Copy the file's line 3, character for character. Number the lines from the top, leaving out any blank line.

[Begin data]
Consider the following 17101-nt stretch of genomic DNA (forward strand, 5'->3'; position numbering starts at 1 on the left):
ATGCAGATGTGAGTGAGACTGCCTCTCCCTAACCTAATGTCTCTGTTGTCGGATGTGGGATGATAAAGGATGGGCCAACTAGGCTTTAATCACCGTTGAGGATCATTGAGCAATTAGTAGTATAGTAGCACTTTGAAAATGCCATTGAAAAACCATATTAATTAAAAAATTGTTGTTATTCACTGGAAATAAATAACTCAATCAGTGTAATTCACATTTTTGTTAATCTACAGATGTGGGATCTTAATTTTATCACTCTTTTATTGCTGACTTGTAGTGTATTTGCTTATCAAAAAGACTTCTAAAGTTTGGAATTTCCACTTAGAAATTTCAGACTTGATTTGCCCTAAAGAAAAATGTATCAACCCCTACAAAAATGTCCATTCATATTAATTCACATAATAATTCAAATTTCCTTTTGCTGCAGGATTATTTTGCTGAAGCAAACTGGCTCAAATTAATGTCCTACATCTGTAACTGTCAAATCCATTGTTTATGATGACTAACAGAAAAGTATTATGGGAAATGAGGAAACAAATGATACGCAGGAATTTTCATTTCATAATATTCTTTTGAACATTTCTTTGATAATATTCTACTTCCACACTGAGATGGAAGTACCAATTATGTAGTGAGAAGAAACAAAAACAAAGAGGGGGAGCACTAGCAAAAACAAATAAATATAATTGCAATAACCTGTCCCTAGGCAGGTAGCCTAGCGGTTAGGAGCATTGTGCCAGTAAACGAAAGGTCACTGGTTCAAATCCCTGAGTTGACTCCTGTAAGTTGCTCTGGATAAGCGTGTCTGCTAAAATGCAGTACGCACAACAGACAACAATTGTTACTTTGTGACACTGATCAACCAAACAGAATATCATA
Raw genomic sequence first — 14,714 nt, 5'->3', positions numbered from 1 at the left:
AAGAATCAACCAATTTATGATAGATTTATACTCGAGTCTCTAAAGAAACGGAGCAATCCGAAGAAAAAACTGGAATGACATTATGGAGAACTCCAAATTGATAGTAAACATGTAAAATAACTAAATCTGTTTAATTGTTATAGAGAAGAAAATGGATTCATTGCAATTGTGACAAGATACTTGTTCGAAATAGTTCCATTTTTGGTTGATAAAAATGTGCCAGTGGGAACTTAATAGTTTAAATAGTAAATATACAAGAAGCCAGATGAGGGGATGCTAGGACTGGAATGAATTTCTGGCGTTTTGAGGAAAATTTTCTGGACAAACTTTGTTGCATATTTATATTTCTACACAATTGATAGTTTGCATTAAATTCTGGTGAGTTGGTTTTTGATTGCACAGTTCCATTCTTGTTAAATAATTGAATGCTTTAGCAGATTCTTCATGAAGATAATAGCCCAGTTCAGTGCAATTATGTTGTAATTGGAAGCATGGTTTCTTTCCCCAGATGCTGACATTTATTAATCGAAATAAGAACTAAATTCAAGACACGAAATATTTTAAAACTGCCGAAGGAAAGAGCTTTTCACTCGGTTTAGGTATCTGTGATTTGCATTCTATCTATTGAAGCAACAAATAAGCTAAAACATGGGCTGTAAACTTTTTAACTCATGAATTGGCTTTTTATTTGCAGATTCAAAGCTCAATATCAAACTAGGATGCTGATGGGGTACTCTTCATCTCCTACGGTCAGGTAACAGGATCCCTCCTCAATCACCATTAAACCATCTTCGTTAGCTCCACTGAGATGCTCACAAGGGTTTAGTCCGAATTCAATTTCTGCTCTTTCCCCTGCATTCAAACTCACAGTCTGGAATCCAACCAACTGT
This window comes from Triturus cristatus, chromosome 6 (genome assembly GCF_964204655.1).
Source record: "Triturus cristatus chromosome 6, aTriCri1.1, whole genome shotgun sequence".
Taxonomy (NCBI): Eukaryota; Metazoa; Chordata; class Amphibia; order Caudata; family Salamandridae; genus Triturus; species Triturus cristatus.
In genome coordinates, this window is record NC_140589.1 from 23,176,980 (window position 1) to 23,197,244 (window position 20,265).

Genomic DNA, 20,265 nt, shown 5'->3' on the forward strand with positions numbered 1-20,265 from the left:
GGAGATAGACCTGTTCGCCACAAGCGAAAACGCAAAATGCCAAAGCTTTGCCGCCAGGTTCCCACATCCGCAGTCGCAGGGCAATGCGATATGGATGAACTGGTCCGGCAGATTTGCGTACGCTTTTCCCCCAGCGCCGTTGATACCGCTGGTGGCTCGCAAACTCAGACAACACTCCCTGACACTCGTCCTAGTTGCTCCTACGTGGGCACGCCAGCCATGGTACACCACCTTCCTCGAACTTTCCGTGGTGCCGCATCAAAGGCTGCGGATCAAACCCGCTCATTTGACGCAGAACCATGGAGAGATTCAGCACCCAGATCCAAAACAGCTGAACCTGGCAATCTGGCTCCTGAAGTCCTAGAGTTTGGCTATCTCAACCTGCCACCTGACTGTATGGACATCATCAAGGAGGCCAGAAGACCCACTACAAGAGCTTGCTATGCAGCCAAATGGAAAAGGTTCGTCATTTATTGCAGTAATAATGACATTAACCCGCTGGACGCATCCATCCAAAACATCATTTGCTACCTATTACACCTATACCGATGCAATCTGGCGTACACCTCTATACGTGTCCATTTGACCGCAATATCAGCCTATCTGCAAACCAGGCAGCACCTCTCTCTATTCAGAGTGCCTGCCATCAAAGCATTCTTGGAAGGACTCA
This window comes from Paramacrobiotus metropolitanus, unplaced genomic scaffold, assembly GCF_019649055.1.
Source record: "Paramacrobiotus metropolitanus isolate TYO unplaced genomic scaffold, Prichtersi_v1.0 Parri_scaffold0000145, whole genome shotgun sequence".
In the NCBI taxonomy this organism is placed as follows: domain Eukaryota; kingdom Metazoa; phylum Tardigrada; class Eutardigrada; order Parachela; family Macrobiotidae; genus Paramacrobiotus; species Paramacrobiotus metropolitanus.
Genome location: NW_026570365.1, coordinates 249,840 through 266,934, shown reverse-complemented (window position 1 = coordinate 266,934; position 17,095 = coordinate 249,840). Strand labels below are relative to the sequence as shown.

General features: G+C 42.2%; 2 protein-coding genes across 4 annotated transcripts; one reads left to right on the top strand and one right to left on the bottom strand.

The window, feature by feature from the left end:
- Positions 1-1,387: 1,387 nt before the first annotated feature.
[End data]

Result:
Raw genomic sequence first — 14,714 nt, 5'->3', positions numbered from 1 at the left: